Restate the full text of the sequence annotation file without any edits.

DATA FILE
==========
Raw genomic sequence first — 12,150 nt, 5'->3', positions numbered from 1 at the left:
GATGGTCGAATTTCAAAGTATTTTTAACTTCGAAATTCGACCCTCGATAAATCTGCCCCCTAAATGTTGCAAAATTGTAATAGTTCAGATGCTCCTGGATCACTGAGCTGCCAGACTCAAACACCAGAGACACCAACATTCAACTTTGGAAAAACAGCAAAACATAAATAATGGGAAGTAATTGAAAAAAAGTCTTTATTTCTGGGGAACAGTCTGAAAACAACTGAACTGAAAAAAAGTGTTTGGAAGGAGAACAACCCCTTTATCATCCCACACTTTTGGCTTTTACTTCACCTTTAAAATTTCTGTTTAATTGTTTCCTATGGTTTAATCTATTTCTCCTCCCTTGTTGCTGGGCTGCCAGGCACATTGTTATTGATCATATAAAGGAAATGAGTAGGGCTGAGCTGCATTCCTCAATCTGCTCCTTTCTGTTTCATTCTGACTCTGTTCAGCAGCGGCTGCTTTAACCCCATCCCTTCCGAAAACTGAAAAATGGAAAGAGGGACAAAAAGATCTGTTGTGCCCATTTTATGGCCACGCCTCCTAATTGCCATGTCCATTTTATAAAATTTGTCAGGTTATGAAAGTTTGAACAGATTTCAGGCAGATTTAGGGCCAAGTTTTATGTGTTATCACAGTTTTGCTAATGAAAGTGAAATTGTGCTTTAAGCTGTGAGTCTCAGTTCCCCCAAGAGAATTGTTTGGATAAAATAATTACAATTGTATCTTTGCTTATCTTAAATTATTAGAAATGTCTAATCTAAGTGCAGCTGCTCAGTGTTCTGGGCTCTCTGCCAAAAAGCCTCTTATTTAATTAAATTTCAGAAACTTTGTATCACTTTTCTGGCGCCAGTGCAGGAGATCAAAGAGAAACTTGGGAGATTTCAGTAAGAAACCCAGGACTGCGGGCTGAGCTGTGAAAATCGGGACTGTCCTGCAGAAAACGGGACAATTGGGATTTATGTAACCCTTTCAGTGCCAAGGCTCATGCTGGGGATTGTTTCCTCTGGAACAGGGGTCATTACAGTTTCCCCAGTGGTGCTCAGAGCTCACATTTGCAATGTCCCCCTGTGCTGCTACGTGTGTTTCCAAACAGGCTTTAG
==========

Raw genomic sequence first — 12,150 nt, 5'->3', positions numbered from 1 at the left:
GATGGTCGAATTTCAAAGTATTTTTAACTTCGAAATTCGACCCTCGATAAATCTGCCCCCTAAATGTTGCAAAATTGTAATAGTTCAGATGCTCCTGGATCACTGAGCTGCCAGACTCAAACACCAGAGACACCAACATTCAACTTTGGAAAAACAGCAAAACATAAATAATGGGAAGTAATTGAAAAAAAGTCTTTATTTCTGGGGAACAGTCTGAAAACAACTGAACTGAAAAAAAGTGTTTGGAAGGAGAACAACCCCTTTATCATCCCACACTTTTGGCTTTTACTTCACCTTTAAAATTTCTGTTTAATTGTTTCCTATGGTTTAATCTATTTCTCCTCCCTTGTTGCTGGGCTGCCAGGCACATTGTTATTGATCATATAAAGGAAATGAGTAGGGCTGAGCTGCATTCCTCAATCTGCTCCTTTCTGTTTCATTCTGACTCTGTTCAGCAGCGGCTGCTTTAACCCCATCCCTTCCGAAAACTGAAAAATGGAAAGAGGGACAAAAAGATCTGTTGTGCCCATTTTATGGCCACGCCTCCTAATTGCCATGTCCATTTTATAAAATTTGTCAGGTTATGAAAGTTTGAACAGATTTCAGGCAGATTTAGGGCCAAGTTTTATGTGTTATCACAGTTTTGCTAATGAAAGTGAAATTGTGCTTTAAGCTGTGAGTCTCAGTTCCCCCAAGAGAATTGTTTGGATAAAATAATTACAATTGTATCTTTGCTTATCTTAAATTATTAGAAATGTCTAATCTAAGTGCAGCTGCTCAGTGTTCTGGGCTCTCTGCCAAAAAGCCTCTTATTTAATTAAATTTCAGAAACTTTGTATCACTTTTCTGGCGCCAGTGCAGGAGATCAAAGAGAAACTTGGGAGATTTCAGTAAGAAACCCAGGACTGCGGGCTGAGCTGTGAAAATCGGGACTGTCCTGCAGAAAACGGGACAATTGGGATTTATGTAACCCTTTCAGTGCCAAGGCTCATGCTGGGGATTGTTTCCTCTGGAACAGGGGTCATTACAGTTTCCCCAGTGGTGCTCAGAGCTCACATTTGCAATGTCCCCCTGTGCTGCTACGTGTGTTTCCAAACAGGCTTTAG